What do you think of the colorful Sakonnet Bridge lights?

The colored Sakonnet Bridge lights, as seen from the southbound lanes on the Portsmouth side Sunday night. The colored Sakonnet Bridge lights, as seen from the southbound lanes on the Portsmouth side Sunday night.

The colored Sakonnet Bridge lights, as seen from the southbound lanes on the Portsmouth side Sunday night.

The colored Sakonnet Bridge lights, as seen from the southbound lanes on the Portsmouth side Sunday night. The reddish light in the middle of the frame blinked on and off, while the others did not.

PORTSMOUTH — As promised, the colorful “decorative” vertical lights on the Sakonnet River Bridge were finally switched on for an extended period Sunday night, bathing the span in a lavender hue.

Until Sunday, drivers and those who live near the bridge only saw the LED lights — installed on the bridge deck’s light bulbs — for brief instances as they were being tested.

Plenty of drivers got a close-up view of the lights Sunday night, however, as traffic was backed up on the northbound lanes due to construction work from the afternoon through to the evening. It was not immediately clear if the lights were related to the bridge work.

The decorative lights “can be changed to almost any color except for red or green, which are used by the Coast Guard for navigational purposes,” R.I. Department of Transportation (DOT) spokesman Bryan Lucier had said previously.

“This technology allows the lights to remain one color or even be changed to commemorate a holiday or special event, much like what is done with the State House dome in Providence,” he said.

The new lights as seen from beneath the Sakonnet Bridge at the Hummocks in Portsmouth Sunday night.

The new lights as seen from beneath the Sakonnet Bridge at the Hummocks in Portsmouth Sunday night.

The colorful lights had their share of critics even before most people had seen them. Several residents as well as some local amateur astronomers have railed against the lights, calling them “light pollution.”

“It has a lovely dark sky down there, and now you’re going to be throwing light pollution into the sky,” said Pete Peterson of the Astronomical Society of Southern New England (ASSNE), after seeing photo renderings of the colored lights.

What do you think? Tell us in the comments section below or drop us a line at jmcgaw@eastbaynewspapers.com.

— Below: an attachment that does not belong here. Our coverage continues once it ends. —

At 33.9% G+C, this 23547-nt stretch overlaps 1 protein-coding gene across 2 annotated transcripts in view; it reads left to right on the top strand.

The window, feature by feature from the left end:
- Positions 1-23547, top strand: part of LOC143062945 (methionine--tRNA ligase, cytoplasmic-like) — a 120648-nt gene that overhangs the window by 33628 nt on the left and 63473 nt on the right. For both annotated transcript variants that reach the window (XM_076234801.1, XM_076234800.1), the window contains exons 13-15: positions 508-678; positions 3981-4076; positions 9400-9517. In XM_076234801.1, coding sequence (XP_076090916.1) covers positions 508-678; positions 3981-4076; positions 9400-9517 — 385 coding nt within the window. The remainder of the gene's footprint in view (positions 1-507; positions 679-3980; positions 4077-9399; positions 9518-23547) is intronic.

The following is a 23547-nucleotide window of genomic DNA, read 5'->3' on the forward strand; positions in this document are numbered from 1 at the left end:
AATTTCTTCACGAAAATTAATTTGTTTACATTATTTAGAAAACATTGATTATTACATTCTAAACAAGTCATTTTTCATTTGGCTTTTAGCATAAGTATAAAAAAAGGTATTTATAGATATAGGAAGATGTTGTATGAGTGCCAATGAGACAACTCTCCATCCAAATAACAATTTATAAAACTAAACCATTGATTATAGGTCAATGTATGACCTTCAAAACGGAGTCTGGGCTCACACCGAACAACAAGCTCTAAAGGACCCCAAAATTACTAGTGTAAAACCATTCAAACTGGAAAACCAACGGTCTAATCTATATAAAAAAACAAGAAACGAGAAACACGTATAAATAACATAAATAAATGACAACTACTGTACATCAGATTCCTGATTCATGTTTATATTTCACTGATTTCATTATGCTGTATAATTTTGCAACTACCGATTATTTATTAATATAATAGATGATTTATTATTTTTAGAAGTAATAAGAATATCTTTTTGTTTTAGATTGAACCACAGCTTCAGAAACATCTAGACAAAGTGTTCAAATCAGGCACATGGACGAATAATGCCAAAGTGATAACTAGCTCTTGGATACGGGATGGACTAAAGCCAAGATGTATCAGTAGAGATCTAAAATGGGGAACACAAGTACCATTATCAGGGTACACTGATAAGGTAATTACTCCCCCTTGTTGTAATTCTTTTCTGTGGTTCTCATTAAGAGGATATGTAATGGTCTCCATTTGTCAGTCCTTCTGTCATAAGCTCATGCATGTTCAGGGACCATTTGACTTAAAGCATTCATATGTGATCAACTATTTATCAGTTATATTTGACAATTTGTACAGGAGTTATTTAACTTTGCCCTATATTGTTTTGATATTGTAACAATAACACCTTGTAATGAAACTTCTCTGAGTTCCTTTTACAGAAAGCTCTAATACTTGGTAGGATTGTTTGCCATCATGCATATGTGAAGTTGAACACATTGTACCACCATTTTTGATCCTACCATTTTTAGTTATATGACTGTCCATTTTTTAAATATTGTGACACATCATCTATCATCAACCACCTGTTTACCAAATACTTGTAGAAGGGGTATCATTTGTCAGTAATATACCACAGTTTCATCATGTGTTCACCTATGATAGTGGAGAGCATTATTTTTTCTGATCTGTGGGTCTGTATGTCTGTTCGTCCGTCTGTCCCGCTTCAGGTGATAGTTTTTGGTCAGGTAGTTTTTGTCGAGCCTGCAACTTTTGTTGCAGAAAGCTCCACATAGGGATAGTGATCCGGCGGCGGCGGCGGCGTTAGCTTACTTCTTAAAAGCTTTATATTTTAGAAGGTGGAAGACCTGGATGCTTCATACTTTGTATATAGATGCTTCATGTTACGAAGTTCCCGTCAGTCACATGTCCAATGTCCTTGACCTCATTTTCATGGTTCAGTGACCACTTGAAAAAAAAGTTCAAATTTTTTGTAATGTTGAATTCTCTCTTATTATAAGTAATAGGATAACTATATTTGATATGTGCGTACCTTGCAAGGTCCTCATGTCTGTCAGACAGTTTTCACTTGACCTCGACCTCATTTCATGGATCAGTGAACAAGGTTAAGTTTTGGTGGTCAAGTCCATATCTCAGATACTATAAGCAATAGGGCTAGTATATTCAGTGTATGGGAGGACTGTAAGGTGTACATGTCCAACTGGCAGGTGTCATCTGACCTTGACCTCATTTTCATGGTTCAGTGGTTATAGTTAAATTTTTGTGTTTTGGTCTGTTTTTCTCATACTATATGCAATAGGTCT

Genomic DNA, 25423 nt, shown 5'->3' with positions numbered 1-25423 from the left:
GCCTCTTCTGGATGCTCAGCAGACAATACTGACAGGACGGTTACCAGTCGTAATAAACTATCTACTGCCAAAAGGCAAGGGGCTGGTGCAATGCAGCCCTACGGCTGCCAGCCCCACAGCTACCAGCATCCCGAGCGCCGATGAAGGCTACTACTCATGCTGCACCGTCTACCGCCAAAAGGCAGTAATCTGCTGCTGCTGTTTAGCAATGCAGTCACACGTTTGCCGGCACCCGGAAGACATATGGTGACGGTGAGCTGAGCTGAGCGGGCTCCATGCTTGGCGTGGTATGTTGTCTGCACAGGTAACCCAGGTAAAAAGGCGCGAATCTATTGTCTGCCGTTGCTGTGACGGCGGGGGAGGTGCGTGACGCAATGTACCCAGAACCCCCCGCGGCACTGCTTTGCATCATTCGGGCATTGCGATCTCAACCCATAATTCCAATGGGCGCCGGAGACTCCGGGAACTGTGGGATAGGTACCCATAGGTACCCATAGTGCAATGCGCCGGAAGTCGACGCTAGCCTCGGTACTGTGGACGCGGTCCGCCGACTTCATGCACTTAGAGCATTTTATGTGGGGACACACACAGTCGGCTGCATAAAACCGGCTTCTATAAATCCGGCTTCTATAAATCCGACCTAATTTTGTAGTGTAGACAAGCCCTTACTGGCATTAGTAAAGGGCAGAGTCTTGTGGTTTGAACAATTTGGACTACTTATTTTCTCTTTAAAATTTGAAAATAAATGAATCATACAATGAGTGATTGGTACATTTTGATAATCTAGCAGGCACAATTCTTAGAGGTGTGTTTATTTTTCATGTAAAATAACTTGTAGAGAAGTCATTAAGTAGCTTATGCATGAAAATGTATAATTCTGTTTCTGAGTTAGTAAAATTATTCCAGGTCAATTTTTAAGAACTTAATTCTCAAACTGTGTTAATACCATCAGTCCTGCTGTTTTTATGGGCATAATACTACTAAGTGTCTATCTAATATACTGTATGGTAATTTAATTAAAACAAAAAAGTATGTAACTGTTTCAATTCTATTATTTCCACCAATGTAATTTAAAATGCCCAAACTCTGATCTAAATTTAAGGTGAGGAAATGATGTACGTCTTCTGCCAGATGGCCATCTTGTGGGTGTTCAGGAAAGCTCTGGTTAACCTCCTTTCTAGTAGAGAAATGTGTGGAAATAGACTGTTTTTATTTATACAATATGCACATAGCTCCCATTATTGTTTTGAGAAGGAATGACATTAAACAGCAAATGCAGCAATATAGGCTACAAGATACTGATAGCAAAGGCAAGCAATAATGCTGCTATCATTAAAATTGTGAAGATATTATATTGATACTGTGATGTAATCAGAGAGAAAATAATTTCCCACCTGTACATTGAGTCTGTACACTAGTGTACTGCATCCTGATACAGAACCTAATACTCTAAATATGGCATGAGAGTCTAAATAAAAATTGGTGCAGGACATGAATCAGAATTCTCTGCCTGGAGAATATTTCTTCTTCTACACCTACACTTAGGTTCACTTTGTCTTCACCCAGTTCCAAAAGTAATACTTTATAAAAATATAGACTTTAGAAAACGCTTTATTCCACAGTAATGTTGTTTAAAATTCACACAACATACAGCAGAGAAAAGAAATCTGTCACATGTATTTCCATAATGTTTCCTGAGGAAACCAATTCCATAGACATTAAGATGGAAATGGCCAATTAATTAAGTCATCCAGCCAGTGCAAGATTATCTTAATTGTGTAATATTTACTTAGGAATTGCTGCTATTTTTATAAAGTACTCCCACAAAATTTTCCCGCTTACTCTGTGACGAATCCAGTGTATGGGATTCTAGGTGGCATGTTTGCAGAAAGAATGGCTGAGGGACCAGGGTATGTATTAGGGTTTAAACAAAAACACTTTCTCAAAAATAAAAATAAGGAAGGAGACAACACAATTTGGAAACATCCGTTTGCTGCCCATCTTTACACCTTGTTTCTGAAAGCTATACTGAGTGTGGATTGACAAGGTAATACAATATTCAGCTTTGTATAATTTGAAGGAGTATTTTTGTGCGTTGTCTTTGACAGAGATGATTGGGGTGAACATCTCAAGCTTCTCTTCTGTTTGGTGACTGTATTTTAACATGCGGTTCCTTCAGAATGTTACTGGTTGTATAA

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6 Comments

  1. Margaret Smyth said:

    Absolutely awful. For those of us who live on the Sakonnet River the view of the bridge itself is bad enough; why do we have to have its presence emphasized? No one asked for this additional light pollution, and it quite spoils the beautiful night view to have these garish lights. Those who are crossing the bridge only see them for seconds; the adjacent residents have them all night.

  2. Ron Skinner said:

    Not having seen the lights other than in the two photos in this article, and having gone back to them three times, wishing that my comment didn’t have to be really negative, the best I can say is that the lights bring to mind the perimeter of a high security detention center.

  3. cjohnson said:

    Yet another travesty for the Sakonnet Bridge. Toll costs are twice that of the world famous Golden Gate Bridge ($5.00 one way) and now the Ferris Wheel lights completely ruin the serene view of the Sakonnet night sky. Did they think they were making an amusement park bridge for cars to pay to go over? Joyce is right. Too logical to use the $650,000. for maintenance.

    • Bruce Epke said:

      Margaret makes a great point that drivers get only a quick glimpse of the lights while traversing the bridge. I’m quite sure it never occurred to any of the designers that maybe, just maybe, the folks who have to look at their mess all night every night might not like having the neighborhood turned into a cheap carnival. Maybe they’ll park a cotton candy truck at either end of the bike path for us, too.

      I believe I read in the last article that in their presentation when these lights apparently ‘met the approval’ of the assemblage that reference was made to ‘a signature bridge like the Zakim’. So I’ll say it again, which genius at the DOT thinks he’s I.M.Pei ferchrissakes? There is no resemblance whatsoever between the two bridges or the character of the two towns they connect. This exercise in bad taste is a hugely offensive example of lipstick on the pig.

      They took us round and round in circles trying to make sure they built the most dirt-cheap (earthen berm) bridge they possibly could, and then spent the savings on some system their lighting sales rep sold them on?!

      Thanks for helping to make my Ferris Wheel analogy stick, CJ.

      • Margaret Smyth said:

        The Zakim bridge is in the middle of downtown Boston, with it and the adjoining ramps carrying the fourteen lanes of traffic of the I-93. It is right next to the TD Garden, New England’s biggest arena hosting over 3.5 million people a year.

        As Bruce says, hardly an appropriate comparison.

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